Replacing The Fresh Water Circulating Pump On Our Ford Lehman 120

If you had read our previous post, we discovered the fresh water circulating pump on the front of the engine had developed a leak and needed replacement. The great folks at American Diesel were quick to get the replacement shipped to us and in my discussion with Bob Smith, he suggested that we replace the engine belt at the same time and be sure and replace it with the proper belt to assure there would be less likelihood of another issue with the pump soon. We agreed and had a belt shipped with the pump. The replacement was actually quite easy.





The first step is to completely drain the fresh water system. This can be accomplished by removing the drain plug for the "fresh water side" of the heat exchanger. Expect at least a couple of gallons to drain out, so have enough containers to catch most of it. Once all of the coolant is drained, we removed the hoses from the circulating pump to the manifold. Expect to also loose some coolant here, so we placed a small bucket under the hoses as we removed them.

Next step is to remove the alternator adjustment bracket and then remove the engine belt. The alternator need not be completely removed. We found it easier to next remove the belt pulley from the pump to make access to the pump mounting bolts easier, but this is not necessary at this time. Once the old pump is unbolted and removed, the pulley needs to be swapped from the old pump to the new one. Again we waited until the pump was mounted to re-install the pulley. We took this opportunity to put a fresh coat of engine paint on everything. In addition we replaced the connecting water hoses from the pump to the manifold.

Once the paint was dry the new pump could be installed. The surface where the pump is to be mounted needs to be clean and smooth and care taken to remove all of the old gasket material. With that done, the new gasket needs to have a sealer applied to both sides of it and placed properly where the pump will mount. The sealer should hold the gasket in place. Position the pump carefully so as not to move the gasket and insert each bolt and just turn down hand tight. We like to apply anti-seize to all bolts. With all bolts insert and started, including the bolt for the alternator adjustment bracket, snug them all up. Once they are snug, tighten them down more, in a staggered sequence, until they are all tightened adequately. With the pump body mounted we attached the belt pulley and tightened down the pulley bolts. Once completed, we turned the pump shaft by hand to be sure it moved easily. The bolt for the alternator adjustment bracket is then removed and the bracket re-attached and the alternator loosely bolted to the adjustment arm.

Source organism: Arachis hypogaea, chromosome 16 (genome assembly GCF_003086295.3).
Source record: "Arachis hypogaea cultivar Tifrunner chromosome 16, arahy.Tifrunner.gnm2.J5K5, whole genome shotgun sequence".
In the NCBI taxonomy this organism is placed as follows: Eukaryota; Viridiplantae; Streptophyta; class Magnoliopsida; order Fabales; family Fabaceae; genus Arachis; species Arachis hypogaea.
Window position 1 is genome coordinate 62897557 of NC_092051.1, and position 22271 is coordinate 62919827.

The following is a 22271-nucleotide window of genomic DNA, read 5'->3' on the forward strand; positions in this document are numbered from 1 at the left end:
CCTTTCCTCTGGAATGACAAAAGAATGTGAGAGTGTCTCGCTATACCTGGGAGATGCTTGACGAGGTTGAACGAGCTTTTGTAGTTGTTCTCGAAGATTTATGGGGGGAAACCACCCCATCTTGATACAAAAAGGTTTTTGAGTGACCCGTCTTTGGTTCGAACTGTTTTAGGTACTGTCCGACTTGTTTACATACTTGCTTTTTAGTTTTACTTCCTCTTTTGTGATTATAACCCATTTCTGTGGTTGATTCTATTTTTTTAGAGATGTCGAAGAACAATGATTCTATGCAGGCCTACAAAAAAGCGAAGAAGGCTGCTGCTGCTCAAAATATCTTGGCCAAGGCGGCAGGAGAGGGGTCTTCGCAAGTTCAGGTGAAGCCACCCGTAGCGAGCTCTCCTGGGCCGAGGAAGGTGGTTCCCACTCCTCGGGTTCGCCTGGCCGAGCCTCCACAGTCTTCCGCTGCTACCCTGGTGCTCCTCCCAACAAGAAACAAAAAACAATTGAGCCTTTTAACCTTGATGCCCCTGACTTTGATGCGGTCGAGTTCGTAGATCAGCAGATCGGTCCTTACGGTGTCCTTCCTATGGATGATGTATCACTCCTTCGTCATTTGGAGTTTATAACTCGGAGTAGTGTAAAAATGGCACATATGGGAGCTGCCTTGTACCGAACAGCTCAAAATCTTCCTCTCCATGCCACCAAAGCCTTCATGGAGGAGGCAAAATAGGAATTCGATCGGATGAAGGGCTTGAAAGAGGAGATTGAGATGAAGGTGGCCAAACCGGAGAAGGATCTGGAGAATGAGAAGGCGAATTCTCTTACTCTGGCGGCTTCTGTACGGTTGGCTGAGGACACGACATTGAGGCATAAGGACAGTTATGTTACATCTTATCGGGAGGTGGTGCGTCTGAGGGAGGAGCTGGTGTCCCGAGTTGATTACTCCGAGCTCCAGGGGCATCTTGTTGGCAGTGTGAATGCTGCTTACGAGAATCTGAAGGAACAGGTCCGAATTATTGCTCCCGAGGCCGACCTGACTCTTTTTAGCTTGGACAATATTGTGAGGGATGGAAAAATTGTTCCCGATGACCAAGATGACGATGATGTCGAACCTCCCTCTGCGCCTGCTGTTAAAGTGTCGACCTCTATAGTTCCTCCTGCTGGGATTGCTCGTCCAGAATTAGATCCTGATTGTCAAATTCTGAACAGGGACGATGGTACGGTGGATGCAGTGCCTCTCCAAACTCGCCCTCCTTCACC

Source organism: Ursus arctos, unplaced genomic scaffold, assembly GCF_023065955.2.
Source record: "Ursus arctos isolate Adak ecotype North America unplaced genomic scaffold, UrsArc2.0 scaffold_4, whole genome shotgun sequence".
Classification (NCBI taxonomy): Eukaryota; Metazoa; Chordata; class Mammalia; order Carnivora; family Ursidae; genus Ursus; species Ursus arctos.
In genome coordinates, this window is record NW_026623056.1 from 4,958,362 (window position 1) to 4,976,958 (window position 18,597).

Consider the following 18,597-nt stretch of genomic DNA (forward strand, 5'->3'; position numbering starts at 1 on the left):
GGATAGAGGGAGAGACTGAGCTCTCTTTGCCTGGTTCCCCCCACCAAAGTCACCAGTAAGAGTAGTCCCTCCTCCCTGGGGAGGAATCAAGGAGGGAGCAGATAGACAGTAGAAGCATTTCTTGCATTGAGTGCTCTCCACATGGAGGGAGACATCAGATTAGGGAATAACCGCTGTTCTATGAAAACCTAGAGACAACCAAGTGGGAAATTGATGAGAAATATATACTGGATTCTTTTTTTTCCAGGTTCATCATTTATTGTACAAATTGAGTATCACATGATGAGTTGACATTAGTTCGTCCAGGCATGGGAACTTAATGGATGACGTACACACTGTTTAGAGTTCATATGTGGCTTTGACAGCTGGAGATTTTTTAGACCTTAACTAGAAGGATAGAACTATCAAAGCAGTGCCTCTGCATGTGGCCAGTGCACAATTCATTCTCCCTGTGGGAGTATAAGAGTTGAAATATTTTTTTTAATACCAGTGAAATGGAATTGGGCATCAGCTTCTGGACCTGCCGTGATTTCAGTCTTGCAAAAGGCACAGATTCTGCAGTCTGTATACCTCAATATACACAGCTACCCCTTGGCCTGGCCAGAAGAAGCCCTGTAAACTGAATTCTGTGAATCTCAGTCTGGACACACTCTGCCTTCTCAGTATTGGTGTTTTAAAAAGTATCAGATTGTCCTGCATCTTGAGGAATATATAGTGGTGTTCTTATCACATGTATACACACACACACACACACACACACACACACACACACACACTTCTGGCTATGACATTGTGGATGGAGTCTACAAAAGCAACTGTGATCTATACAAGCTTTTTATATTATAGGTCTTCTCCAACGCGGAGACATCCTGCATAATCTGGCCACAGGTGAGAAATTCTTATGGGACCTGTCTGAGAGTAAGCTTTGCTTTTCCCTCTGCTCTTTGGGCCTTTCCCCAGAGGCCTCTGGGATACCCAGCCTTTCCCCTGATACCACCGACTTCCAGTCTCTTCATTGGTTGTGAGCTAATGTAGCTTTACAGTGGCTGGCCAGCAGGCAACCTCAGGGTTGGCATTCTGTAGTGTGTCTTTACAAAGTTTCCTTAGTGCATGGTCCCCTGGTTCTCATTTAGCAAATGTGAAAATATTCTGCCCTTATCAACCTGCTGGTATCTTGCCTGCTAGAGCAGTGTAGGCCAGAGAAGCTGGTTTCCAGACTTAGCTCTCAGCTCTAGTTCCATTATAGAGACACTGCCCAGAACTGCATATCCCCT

One of the oddities of the Ford Lehman is the fact that if the engine belt was to break or be in need of immediate replacement, this can only be accomplished by draining the fresh water system and removing the hoses attached to the circulating pump. This does not lend itself well to fast repair and getting back under way quickly, especially if you are dealing with hot coolant. A little trick passed on the me by another trawler owners is to place a replacement belt strategically over the hoses in anticipation of an emergency. This would eliminate the need to drain the system and remove the hoses. So before the final attachment of the water hoses we place the belt over the hoses and wire tied it back on the engine so it would not get fouled in the new belt or any of the pulleys. With that done, the remaining hoses were attached using new hose clamps. With the pump, pulley and hoses all reattached, the alternator could be adjusted for the correct tension on the engine belt. It needs to be tight enough not to slip, but not too tight to again put strain on the pump and cause future problems.

With everything tightened and adjusted properly, the only thing left is to refill the fresh water coolant. We prefer to use a premixed solution of 50/50 coolant but if we use straight anti-freeze we always mix it to a 50/50 solution using distilled water. Once the coolant is added the engine is run long enough to open the thermostat, then shut down and more coolant added as needed. With that done, we ran the engine for approximately 30 minutes more to check for any possible leaks. Everything went as planned and no leaks were detected. At this point we have replaced the oil and transmission coolers, replaced the circulating pump, cleaned the heat exchanger, added the recovery neck to the fresh water coolant tank replaced all of the engine water hoses and clamps and replaced the fresh water coolant. All in all, Beach house should run at her proper operating temperatures for quite a while. But we still do have a few more projects to complete.

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